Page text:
In the opening race of the Future Champions Festival, the Group 3 Cornwallis Stakes, Sergei Prokofiev (119 timefigure) and Well Done Fox (117) are clear. The former’s figure comes from his maiden win at Navan, while the latter’s best effort on the clock came when second in the Flying Childers Stakes last time. True Mason heads the market, but is yet to record a strong timefigure , his best of 99 coming when second to Kessaar in the Mill Reef Stakes last time.
Angel’s Hideaway (114) is clear on time in the Oh So Sharp Stakes, but that’s almost by virtue of having taken in more racing, including the Cheveley Park Stakes where she was well held; with a host of less exposed fillies in opposition her leading timefigure probably doesn’t stand for much. Sunday Star’s win last time (105) was impressive enough, and her previous second at Goodwood is working out well, the winner of which, Glance (92), re-opposes here.
Minding, in 2015, is the only winner of the 1000 Guineas to run in the Fillies’ Mile in recent years. She was sent off the 5/4 favourite for her final juvenile start, winning by over four lengths, before going on to win the Guineas and the Oaks at short prices the following spring. This year’s renewal of the Fillies' Mile, however, looks far more open without a standout in the field.
Top rated (132) and top on time (125 timefigure) Pretty Pollyanna is a logical place to start, her performances in the Duchess of Cambridge Stakes and Prix Morny marking her out as a leading two-year-old filly. She has since suffered defeat in the Cheveley Park Stakes, looking laboured just ten days after her Morny win, but her Duchess of Cambridge win is the best time performance in the race. However, her lightly-raced rivals may not have had the same opportunity to run a fast time.
Amongst them is Antonia de Vega, who heads the market following her win in the Prestige Stakes at Goodwood. She was held up in a slowly run race which compromised the final time (93 timefigure), but should be suited by the step up to a mile here and has plenty of improvement to come.
A pair of Ballydoyle runners are next, both of whom finished behind Skitter Scatter in the Moyglare Stakes at the Curragh (a race Minding was also beaten in). Hermosa (112 timefigure) finished best, staying on well from mid-field to snatch third from stablemate Zagitova (111). Hermosa has since won the Group 3 Weld Park Stakes at Naas, a race won by Qualify who went on to win the Oaks.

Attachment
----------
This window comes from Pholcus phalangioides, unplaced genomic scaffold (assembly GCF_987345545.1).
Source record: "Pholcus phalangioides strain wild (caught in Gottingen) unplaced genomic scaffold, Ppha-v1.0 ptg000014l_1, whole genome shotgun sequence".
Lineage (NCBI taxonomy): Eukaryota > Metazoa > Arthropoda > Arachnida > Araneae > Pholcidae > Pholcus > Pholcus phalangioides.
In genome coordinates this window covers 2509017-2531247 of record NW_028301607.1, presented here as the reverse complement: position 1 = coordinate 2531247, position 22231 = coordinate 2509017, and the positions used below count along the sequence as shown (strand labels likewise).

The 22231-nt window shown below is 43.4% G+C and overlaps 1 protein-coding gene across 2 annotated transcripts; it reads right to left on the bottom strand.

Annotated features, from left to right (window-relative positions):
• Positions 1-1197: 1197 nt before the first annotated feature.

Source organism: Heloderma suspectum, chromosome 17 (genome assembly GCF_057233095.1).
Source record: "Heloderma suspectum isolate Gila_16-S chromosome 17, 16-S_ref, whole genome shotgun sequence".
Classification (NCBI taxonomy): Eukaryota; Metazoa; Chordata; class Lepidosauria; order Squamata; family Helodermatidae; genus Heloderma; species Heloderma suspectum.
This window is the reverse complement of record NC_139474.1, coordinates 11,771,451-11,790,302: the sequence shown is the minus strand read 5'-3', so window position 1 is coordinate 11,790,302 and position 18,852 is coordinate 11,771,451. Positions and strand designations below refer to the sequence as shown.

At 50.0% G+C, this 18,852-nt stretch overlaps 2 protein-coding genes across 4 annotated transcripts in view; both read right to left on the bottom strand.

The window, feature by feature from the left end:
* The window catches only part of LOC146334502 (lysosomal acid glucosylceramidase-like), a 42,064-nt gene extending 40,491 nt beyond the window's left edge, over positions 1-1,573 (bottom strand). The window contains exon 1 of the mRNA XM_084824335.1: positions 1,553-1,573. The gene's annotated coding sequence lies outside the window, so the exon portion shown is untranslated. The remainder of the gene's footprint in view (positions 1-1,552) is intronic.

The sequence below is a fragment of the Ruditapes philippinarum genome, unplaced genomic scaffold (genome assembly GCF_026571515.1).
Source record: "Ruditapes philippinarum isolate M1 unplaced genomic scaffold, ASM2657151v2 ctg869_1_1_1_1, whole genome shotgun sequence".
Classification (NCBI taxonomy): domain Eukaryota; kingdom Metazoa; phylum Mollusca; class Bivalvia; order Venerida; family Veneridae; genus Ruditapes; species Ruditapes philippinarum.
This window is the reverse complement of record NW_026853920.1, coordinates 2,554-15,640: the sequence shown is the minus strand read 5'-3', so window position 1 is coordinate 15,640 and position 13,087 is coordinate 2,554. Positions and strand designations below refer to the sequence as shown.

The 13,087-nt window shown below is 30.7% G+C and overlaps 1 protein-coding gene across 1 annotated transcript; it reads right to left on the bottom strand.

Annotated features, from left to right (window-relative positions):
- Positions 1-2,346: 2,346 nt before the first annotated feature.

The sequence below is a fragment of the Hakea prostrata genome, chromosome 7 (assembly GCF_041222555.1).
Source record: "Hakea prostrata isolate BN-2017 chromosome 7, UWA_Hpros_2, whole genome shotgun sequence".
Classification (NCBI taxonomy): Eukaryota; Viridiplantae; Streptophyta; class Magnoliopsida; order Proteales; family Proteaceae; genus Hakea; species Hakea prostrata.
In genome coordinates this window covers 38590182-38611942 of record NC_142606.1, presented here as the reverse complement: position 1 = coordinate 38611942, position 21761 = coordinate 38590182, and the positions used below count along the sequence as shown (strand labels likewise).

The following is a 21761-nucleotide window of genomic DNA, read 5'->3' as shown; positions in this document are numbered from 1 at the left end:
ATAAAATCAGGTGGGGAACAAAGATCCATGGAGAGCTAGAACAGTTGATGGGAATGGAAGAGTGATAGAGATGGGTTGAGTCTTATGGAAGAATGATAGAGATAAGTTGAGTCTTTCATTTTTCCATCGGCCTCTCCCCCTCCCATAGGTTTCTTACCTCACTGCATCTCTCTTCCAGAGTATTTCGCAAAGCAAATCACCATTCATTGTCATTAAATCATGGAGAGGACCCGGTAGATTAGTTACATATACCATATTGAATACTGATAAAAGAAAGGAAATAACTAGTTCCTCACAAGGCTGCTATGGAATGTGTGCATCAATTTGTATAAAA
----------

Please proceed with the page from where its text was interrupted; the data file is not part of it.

Zagitova only lost third late on, having been hampered slightly, and she probably paid the price for tracking the strong early pace set by Main Edition. She will be suited by a return to a mile and is certainly open to improvement.
Godolphin’s Beyond Reason (108 timefigure) was also well held in the Moyglare and the dual winner in France has less scope than the others. In contrast, Shambolic has two wins in slowly-run minor events to her name, making the running in both races and rallying well when joined. This is much tougher, and with just modest timefigures so far (39 last time) she will in all likelihood have to run much faster than she has before, but she’s not one to take lightly.
The listed Zetland Stakes opens up day two of the meeting, with Sydney Opera House’s second in the Royal Lodge the leading timefigure (118). He made the running, setting a decent tempo but ultimately lacked the gears of his stablemate Mohawk. With so much stamina in his pedigree he should be suited by the step up to a mile and a quarter. Stablemate Norway showed improved form and recorded a decent time (111) when getting off the mark at the third attempt at Naas last time, impressively drawing clear.
The favourite is Waldstern, a winner on debut (93 timefigure) who found plenty to lead well inside the final furlong having ran a little green early. He failed to improve on his next start when finishing behind leading Autumn Stakes fancy Kadar in a similar race at Haydock, probably unsuited by how that race unfolded (emphasis on speed).
The Autumn Stakes is up next, but there are no standout contenders on timefigures (a modest 98 by Western Australia is marginally the best), and of much more interest is the following Dewhurst Stakes.
Previous winners of the Dewhurst include Frankel (2011), Dawn Approach (2013) and Churchill (2017), all of whom went on to win the 2000 Guineas as three-year-olds. This year's renewal looks just as exciting.
Current 2000 Guineas favourite Too Darn Hot is three from three, his win in the Solario Stakes, on just his second start, establishing him as one of the very best in the division, with the time and closing sectional backing up the visual impression. He improved again in the Champagne Stakes, where he travelled powerfully and quickened smartly inside the final two furlongs, recording a strong timefigure (116) in the process.
Sangarius hasn’t achieved the same level of form as Too Darn Hot, having been limited to a maiden on the July Course and listed event at Doncaster thus far, but he looks ready to be tested at the top level. His win last time was in a slowly-run race, resulting in a timefigure of just 89, but he travelled strongly and overcame inexperience, showing himself to be a very exciting prospect.
Anthony Van Dyck is the leading contender from Ballydoyle. He last seen finishing second behind the absent Quorto (Timeform’s top two-year-old) in the National Stakes at the Curragh in a very fast time (race-leading 133 timefigure).
Of the rest, Advertise has done very little wrong for Martyn Meade, second in the Coventry Stakes before winning the July Stakes (124 timefigure), and then landing the Group 1 Phoenix Stakes last time out. He should prove just as effective over seven furlongs and remains capable of better, but he’ll need to step up again to trouble the big guns.